Grapevine February 26, 2023: The play’s the thing

Movers and shakers in Israeli society.

 MICHAL HERZOG, flanked by President Isaac Herzog and Jerusalem Mayor Moshe Lion, watches a film about youth at risk. (photo credit: BRUNO SHARVIT)
MICHAL HERZOG, flanked by President Isaac Herzog and Jerusalem Mayor Moshe Lion, watches a film about youth at risk.
(photo credit: BRUNO SHARVIT)

As mentioned last week by Gil Troy in his weekly column, Israel’s former ambassador to the UK Daniel Taub advises that his play Winner’s Curse which is being performed at the Park Theater in London, will close on March 11. Anyone visiting the UK and wanting to see it, should be aware of the limited time slot.

Written together with comedy writer Dan Patterson, the play, which has received several favorable reviews, may serve as a lesson for Israel’s own fractured relationships.

Combining humor and audience interaction, it is about two fictitious countries locked in a battle over a strip of land. A fragile ceasefire provides a chance for peace. Cynical diplomats, idealistic peacemakers and meddling mediators sit across from each other at the negotiating table to try to find a path to peace as war looms ever larger and closer.

Humor can often be very serious, and Taub who has had personal experience at the negotiating table knows how to merge gravity with wit.

■ US AMBASSADOR Tom Nides simply cannot stay out of the news. This time it was less controversial than over the preceding few days. Nides attended the Ecommunity Conference at the Peres Center for Peace and Innovation that was conducted in partnership with USAID. As part of the conference, Nides, together with Peres Center Director General Efrat Duvdevani, met with Arab and Jewish youth who took part in the “Under the Same Green Roof” project, together with the mayors of the participating cities of Kfar Saba, Kfar Kassem, Kadima Zoran and Tira.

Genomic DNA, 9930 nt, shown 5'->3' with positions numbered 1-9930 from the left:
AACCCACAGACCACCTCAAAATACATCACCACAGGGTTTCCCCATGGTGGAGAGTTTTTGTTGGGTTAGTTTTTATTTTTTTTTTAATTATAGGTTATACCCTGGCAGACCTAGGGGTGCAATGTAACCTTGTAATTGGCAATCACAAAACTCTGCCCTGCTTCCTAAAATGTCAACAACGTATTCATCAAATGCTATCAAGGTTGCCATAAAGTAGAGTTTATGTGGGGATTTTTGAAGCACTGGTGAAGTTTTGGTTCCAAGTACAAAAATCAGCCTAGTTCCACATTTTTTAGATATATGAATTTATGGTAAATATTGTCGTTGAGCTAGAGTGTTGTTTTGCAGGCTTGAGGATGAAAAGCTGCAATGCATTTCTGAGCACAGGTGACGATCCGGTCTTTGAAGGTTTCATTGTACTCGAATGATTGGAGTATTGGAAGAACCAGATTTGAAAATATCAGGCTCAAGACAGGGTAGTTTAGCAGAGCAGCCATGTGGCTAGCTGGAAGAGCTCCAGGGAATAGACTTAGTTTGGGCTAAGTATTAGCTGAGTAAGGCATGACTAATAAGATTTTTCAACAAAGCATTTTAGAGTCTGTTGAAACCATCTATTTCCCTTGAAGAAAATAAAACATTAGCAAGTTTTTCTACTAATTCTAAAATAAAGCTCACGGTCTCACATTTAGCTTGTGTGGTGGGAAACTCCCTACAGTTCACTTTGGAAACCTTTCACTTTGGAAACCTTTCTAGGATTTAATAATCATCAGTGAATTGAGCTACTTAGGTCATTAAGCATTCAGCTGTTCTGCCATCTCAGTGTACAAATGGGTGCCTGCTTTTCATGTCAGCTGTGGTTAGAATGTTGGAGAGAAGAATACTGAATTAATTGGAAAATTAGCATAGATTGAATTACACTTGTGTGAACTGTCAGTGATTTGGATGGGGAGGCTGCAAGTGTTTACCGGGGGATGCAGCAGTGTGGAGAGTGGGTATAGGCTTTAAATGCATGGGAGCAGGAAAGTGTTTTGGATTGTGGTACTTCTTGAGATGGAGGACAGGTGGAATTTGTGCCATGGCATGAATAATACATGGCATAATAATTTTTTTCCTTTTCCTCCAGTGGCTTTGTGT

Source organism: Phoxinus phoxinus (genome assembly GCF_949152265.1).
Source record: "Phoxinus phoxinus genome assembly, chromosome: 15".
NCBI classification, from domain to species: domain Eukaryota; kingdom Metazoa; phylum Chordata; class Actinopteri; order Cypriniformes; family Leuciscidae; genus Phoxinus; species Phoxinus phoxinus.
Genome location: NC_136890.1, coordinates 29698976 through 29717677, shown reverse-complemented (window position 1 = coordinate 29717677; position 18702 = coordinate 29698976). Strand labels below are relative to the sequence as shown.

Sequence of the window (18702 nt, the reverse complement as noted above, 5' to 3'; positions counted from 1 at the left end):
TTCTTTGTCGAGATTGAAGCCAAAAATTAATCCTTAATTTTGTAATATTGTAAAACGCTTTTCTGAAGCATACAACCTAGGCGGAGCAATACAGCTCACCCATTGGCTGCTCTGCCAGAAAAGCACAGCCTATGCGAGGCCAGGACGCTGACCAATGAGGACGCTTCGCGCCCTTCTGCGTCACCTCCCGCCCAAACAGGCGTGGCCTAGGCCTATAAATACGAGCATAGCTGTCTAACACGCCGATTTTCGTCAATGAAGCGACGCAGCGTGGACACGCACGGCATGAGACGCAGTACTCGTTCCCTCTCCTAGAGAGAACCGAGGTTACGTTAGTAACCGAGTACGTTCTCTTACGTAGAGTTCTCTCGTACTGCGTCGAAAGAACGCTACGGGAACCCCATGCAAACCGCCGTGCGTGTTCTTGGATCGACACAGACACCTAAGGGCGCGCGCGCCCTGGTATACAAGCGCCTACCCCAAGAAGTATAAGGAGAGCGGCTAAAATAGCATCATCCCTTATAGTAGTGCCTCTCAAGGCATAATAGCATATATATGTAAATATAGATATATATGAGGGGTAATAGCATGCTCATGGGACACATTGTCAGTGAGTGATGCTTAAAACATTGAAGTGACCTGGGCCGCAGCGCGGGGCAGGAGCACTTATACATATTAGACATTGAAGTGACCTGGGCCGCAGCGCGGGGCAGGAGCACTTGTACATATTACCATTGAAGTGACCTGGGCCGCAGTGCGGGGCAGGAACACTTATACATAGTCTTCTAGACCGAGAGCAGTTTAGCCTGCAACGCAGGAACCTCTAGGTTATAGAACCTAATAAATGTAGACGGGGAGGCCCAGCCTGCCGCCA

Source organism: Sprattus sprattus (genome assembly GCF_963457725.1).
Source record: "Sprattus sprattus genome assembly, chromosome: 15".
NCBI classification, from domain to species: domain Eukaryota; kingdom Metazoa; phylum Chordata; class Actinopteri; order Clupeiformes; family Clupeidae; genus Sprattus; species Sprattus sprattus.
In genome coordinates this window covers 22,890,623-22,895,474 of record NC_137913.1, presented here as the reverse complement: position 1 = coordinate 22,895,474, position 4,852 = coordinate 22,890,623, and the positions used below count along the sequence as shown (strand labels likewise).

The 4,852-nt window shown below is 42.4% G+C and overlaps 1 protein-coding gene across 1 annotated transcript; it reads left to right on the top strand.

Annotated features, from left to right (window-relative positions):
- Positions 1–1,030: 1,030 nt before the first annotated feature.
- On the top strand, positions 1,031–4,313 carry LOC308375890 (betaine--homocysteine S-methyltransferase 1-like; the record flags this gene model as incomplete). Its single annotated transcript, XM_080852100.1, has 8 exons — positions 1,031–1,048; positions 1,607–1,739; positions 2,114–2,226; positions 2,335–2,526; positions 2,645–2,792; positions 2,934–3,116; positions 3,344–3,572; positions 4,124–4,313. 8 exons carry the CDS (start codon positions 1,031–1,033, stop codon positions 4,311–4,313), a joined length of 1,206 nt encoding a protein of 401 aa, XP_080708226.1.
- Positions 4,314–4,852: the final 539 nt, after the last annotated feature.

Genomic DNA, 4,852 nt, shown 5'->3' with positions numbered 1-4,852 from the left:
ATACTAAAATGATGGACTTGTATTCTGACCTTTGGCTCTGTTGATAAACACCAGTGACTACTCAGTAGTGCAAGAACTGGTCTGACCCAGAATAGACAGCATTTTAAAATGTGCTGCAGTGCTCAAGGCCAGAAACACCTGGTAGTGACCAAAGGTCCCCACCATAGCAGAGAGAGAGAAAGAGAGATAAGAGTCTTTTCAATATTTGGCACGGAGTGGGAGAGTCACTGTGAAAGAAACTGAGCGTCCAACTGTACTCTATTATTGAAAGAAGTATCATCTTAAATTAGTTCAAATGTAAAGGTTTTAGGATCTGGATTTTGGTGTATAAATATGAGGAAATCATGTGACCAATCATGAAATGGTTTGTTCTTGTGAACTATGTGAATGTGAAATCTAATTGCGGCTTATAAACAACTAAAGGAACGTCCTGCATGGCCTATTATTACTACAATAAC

“The future is with you all,” Nides told them. “We’re here to celebrate the idea that 16, 17, and 18-year-old students, Arabs and Jews, can sit in a room and talk about a topic that happens to be climate, and our planet, but it could be anything. And it should turn into anything.” Also present was, Mayor of Modi’in-Maccabim-Re’ut Haim Bibas, who heads The Federation of Local Authorities.

■ NEW FACES are appearing on the diplomatic circuit, while familiar faces are disappearing or have already gone. Six new ambassadors will present their credentials to President Isaac Herzog on March 9. The ambassadors of Malawi and Surinam are non-resident. The four other ambassadors from Sri Lanka, Azerbaijan, Ecuador and Guatemala have embassies in Israel, with Guatemala being the second country after the US to locate its embassy in Jerusalem.